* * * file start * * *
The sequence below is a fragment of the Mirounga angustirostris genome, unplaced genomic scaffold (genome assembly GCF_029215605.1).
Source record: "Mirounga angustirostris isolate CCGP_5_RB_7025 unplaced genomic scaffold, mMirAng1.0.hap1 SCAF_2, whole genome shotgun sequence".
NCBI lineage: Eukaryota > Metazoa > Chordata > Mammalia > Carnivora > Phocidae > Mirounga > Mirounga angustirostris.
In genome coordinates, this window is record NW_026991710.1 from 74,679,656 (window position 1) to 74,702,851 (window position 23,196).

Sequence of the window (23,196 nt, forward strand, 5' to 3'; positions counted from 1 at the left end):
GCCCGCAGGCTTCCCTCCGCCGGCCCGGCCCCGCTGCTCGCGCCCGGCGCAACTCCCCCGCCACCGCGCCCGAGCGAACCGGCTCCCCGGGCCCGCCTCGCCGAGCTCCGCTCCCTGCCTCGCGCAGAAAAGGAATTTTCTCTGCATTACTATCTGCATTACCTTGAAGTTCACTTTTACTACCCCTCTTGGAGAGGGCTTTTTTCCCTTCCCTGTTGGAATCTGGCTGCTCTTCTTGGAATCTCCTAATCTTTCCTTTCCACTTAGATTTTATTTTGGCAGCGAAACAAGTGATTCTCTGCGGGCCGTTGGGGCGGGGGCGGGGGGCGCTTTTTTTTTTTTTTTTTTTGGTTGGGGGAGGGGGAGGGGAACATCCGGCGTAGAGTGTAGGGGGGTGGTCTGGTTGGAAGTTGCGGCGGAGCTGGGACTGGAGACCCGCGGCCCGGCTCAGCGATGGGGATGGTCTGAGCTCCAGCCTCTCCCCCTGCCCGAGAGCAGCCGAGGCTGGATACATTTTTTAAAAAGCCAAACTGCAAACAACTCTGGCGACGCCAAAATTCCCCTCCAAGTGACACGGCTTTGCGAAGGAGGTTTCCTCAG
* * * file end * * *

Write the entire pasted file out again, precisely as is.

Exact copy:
The sequence below is a fragment of the Mirounga angustirostris genome, unplaced genomic scaffold (genome assembly GCF_029215605.1).
Source record: "Mirounga angustirostris isolate CCGP_5_RB_7025 unplaced genomic scaffold, mMirAng1.0.hap1 SCAF_2, whole genome shotgun sequence".
NCBI lineage: Eukaryota > Metazoa > Chordata > Mammalia > Carnivora > Phocidae > Mirounga > Mirounga angustirostris.
In genome coordinates, this window is record NW_026991710.1 from 74,679,656 (window position 1) to 74,702,851 (window position 23,196).

Sequence of the window (23,196 nt, forward strand, 5' to 3'; positions counted from 1 at the left end):
GCCCGCAGGCTTCCCTCCGCCGGCCCGGCCCCGCTGCTCGCGCCCGGCGCAACTCCCCCGCCACCGCGCCCGAGCGAACCGGCTCCCCGGGCCCGCCTCGCCGAGCTCCGCTCCCTGCCTCGCGCAGAAAAGGAATTTTCTCTGCATTACTATCTGCATTACCTTGAAGTTCACTTTTACTACCCCTCTTGGAGAGGGCTTTTTTCCCTTCCCTGTTGGAATCTGGCTGCTCTTCTTGGAATCTCCTAATCTTTCCTTTCCACTTAGATTTTATTTTGGCAGCGAAACAAGTGATTCTCTGCGGGCCGTTGGGGCGGGGGCGGGGGGCGCTTTTTTTTTTTTTTTTTTTGGTTGGGGGAGGGGGAGGGGAACATCCGGCGTAGAGTGTAGGGGGGTGGTCTGGTTGGAAGTTGCGGCGGAGCTGGGACTGGAGACCCGCGGCCCGGCTCAGCGATGGGGATGGTCTGAGCTCCAGCCTCTCCCCCTGCCCGAGAGCAGCCGAGGCTGGATACATTTTTTAAAAAGCCAAACTGCAAACAACTCTGGCGACGCCAAAATTCCCCTCCAAGTGACACGGCTTTGCGAAGGAGGTTTCCTCAG